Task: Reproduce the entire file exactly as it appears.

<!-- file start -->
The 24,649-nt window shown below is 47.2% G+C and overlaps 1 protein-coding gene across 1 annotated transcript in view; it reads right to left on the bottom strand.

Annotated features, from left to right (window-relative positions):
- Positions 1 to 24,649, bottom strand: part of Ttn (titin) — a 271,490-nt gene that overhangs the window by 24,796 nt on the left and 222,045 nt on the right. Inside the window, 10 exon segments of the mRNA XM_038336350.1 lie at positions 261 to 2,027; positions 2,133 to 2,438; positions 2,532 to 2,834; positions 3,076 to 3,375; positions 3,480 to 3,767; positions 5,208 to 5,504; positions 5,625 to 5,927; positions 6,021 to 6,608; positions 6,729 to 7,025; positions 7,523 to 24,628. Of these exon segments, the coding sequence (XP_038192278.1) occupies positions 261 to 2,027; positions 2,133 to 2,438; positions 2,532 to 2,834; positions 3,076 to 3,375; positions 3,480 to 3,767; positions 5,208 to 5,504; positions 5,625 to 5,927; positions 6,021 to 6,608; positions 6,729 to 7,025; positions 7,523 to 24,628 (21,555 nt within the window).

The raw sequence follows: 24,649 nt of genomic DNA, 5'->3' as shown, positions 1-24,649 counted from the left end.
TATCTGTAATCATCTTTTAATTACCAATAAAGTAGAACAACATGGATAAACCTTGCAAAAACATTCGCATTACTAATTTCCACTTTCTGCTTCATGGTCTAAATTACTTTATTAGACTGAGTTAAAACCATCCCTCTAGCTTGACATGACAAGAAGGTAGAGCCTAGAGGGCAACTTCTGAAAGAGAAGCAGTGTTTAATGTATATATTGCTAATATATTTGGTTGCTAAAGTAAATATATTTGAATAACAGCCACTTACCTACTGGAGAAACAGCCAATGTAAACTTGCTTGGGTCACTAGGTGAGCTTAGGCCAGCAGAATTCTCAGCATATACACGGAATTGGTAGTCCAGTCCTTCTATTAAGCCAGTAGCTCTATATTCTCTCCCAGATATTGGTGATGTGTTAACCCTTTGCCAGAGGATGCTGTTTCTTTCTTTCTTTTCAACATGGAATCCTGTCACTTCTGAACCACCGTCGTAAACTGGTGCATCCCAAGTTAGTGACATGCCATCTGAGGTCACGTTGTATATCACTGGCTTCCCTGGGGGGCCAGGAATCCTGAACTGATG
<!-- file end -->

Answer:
The 24,649-nt window shown below is 47.2% G+C and overlaps 1 protein-coding gene across 1 annotated transcript in view; it reads right to left on the bottom strand.

Annotated features, from left to right (window-relative positions):
- Positions 1 to 24,649, bottom strand: part of Ttn (titin) — a 271,490-nt gene that overhangs the window by 24,796 nt on the left and 222,045 nt on the right. Inside the window, 10 exon segments of the mRNA XM_038336350.1 lie at positions 261 to 2,027; positions 2,133 to 2,438; positions 2,532 to 2,834; positions 3,076 to 3,375; positions 3,480 to 3,767; positions 5,208 to 5,504; positions 5,625 to 5,927; positions 6,021 to 6,608; positions 6,729 to 7,025; positions 7,523 to 24,628. Of these exon segments, the coding sequence (XP_038192278.1) occupies positions 261 to 2,027; positions 2,133 to 2,438; positions 2,532 to 2,834; positions 3,076 to 3,375; positions 3,480 to 3,767; positions 5,208 to 5,504; positions 5,625 to 5,927; positions 6,021 to 6,608; positions 6,729 to 7,025; positions 7,523 to 24,628 (21,555 nt within the window).

The raw sequence follows: 24,649 nt of genomic DNA, 5'->3' as shown, positions 1-24,649 counted from the left end.
TATCTGTAATCATCTTTTAATTACCAATAAAGTAGAACAACATGGATAAACCTTGCAAAAACATTCGCATTACTAATTTCCACTTTCTGCTTCATGGTCTAAATTACTTTATTAGACTGAGTTAAAACCATCCCTCTAGCTTGACATGACAAGAAGGTAGAGCCTAGAGGGCAACTTCTGAAAGAGAAGCAGTGTTTAATGTATATATTGCTAATATATTTGGTTGCTAAAGTAAATATATTTGAATAACAGCCACTTACCTACTGGAGAAACAGCCAATGTAAACTTGCTTGGGTCACTAGGTGAGCTTAGGCCAGCAGAATTCTCAGCATATACACGGAATTGGTAGTCCAGTCCTTCTATTAAGCCAGTAGCTCTATATTCTCTCCCAGATATTGGTGATGTGTTAACCCTTTGCCAGAGGATGCTGTTTCTTTCTTTCTTTTCAACATGGAATCCTGTCACTTCTGAACCACCGTCGTAAACTGGTGCATCCCAAGTTAGTGACATGCCATCTGAGGTCACGTTGTATATCACTGGCTTCCCTGGGGGGCCAGGAATCCTGAACTGATG